By Most Rev. Richard W. Smith, Archbishop of Edmonton


This picture shows one of the panels on the holy door at St. Peter's Basilica in Rome. I have always loved it, and it speaks beautifully of the Good Shepherd reaching out to save the lost. That's the reason for hope.

Monday, November 14, 2016

A Closed Door that Remains Open

Yesterday, in cathedrals throughout the world, the closing of Holy Doors marked the end of the Jubilee Year in the local Churches. Pope Francis will close the Holy Door at St. Peter’s in Rome next weekend to bring the Jubilee formally to a close. This signals the termination of a grace-filled time in which we were invited to focus in a particularly close way upon the wondrous gift of God’s mercy. The Jubilee reminded us that, even as we close physical doors in our churches, the doors of mercy in our hearts are to remain always open to receive God’s gift of pardon, first of all, and to share that grace with others through the corporal and spiritual works of mercy.

When we place this teaching in the context of the Gospel reading for Sunday, we become aware of another holy door opening before us: the door to eternal life. Those two doors - the door of mercy and the door to eternal life - are inseparably linked.

In these last Sundays of the Church year the Scripture readings point us toward the end of time, when Christ will come again in his glory to judge the living and the dead. In so doing they remind us that this life on earth is only temporary. People were shocked when Jesus said that even the strong and magnificent Temple in Jerusalem would come to an end, that not one stone would be left upon another. In other words, all is passing; all is contingent. Only God's love and his plan to save the world in Christ is unshakeable and indestructible. In this light we recognize that life in this passing world is to be lived with an eye to the future one. Here we see the link between the two doors: by keeping open the doors of mercy, as Jesus has commanded, we live in the hope that he will lead us through the door to eternal life.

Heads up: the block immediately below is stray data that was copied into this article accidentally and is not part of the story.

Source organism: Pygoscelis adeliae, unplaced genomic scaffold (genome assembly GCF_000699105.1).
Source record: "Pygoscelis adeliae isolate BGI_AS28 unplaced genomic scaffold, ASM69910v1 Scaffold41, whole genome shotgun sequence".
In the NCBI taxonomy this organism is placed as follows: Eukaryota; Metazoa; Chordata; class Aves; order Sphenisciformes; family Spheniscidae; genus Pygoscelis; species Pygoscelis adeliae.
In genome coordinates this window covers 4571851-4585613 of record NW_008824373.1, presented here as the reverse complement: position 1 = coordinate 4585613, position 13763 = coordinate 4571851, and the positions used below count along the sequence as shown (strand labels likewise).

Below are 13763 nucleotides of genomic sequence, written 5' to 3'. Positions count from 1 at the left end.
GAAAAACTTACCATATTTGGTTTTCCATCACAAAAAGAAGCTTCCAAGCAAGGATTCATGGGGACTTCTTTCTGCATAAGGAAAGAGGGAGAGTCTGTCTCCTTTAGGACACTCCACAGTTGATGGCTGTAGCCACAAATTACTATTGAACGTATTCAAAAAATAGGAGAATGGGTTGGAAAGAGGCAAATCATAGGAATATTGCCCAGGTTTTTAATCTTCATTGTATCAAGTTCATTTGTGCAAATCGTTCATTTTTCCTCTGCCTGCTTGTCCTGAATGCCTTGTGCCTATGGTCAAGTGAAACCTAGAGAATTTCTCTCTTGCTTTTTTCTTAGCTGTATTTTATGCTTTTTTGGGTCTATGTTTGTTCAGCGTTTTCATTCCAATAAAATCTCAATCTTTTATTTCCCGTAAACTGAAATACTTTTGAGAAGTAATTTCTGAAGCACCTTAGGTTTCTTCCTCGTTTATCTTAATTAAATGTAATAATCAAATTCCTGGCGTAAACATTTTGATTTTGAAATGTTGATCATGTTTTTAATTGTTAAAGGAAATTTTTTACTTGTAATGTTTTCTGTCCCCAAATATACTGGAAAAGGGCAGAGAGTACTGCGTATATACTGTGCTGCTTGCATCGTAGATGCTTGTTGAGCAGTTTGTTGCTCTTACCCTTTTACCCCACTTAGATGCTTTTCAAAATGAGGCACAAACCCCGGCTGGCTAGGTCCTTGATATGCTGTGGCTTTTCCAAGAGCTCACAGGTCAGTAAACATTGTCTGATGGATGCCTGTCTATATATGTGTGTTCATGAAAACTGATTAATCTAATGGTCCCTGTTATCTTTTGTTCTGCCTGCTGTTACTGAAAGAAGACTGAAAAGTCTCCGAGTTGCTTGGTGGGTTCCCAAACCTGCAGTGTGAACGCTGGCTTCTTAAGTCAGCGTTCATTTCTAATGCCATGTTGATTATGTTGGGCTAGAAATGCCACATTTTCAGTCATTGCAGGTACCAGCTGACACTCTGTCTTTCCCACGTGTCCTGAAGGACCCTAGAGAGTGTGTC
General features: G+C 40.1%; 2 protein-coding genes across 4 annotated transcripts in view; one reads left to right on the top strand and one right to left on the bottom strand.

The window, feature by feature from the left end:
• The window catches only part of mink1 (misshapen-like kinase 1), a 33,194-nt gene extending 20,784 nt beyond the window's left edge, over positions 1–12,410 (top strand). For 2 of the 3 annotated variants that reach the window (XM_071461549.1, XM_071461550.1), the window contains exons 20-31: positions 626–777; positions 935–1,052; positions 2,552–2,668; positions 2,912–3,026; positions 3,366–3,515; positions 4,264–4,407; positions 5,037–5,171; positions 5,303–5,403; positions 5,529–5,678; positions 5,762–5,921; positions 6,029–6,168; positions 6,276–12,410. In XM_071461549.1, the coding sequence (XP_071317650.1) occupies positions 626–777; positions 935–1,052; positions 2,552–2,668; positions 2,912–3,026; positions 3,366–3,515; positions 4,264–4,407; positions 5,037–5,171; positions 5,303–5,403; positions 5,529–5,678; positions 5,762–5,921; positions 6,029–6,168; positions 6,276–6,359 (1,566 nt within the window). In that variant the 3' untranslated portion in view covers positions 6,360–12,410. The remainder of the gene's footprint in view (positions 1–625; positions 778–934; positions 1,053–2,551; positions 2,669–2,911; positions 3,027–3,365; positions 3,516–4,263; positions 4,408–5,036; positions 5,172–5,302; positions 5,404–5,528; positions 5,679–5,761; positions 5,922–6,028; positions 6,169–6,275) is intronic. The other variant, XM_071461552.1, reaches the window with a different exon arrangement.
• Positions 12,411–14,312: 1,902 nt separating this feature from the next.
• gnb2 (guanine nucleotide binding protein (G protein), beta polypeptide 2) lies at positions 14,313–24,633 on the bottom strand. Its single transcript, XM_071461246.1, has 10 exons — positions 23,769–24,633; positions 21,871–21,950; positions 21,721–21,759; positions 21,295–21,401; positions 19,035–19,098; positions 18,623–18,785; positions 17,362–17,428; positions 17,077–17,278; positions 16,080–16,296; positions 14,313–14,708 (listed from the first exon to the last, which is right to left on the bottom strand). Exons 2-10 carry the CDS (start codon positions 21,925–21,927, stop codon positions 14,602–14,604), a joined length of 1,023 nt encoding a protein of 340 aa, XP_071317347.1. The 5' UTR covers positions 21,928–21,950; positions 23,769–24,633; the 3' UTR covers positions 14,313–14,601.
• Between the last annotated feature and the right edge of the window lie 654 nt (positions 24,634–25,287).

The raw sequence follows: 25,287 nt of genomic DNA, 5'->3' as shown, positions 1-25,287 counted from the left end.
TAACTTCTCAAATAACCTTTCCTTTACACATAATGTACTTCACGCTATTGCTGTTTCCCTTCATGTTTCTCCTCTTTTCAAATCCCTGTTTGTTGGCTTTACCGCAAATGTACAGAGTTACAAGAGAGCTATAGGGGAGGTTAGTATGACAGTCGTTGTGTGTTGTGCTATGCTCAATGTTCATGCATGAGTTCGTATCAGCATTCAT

Such a life of mercy is not without its challenges and even dangers. We heard Jesus warn that the Christian life, authentically lived, will often be met with resistance and even persecution. It is not difficult to see why this is so. When we open doors of mercy we are proclaiming the vision of life that arises from the teaching of Christ himself. The Gospel proposes a worldview that challenges accepted and prevailing viewpoints and mindsets. For this reason, our Gospel proclamation is often met with resistance. We find this verified in our own experience. When we challenge the unholy doors opening around us - doors to practices that threaten human life from beginning to natural end, doors that open onto views of marriage, sexuality and gender that are opposite to God's creative purpose, doors leading to racism and bigotry, poverty and exclusion - then we soon find that we are not very popular. In the face of criticism and pushback we can experience the temptation just to stay quiet, to go along in order to get along. But we know we can't. Indeed, open doors of mercy impel us to speak against anything contrary to human dignity. Jesus assures us not to be afraid but to trust that he will grant us the words to speak. I often think of a parishioner from my days as a parish priest in Nova Scotia. She once told me that she was very nervous about having to confront her child on a difficult and sensitive matter. Her prayer was “Holy Spirit, land on my tongue!” That’s a prayer that arises out of the promise of Christ himself. If we trust in him and venture to speak the truth, he will give us the words we need.

This has been a wonderful year of grace. Thank you, Pope Francis! May God grant us the gift of perseverance, so that, in any and all circumstances, our doors remain open as we respond to the call to be heralds and agents of the mercy that heals and liberates.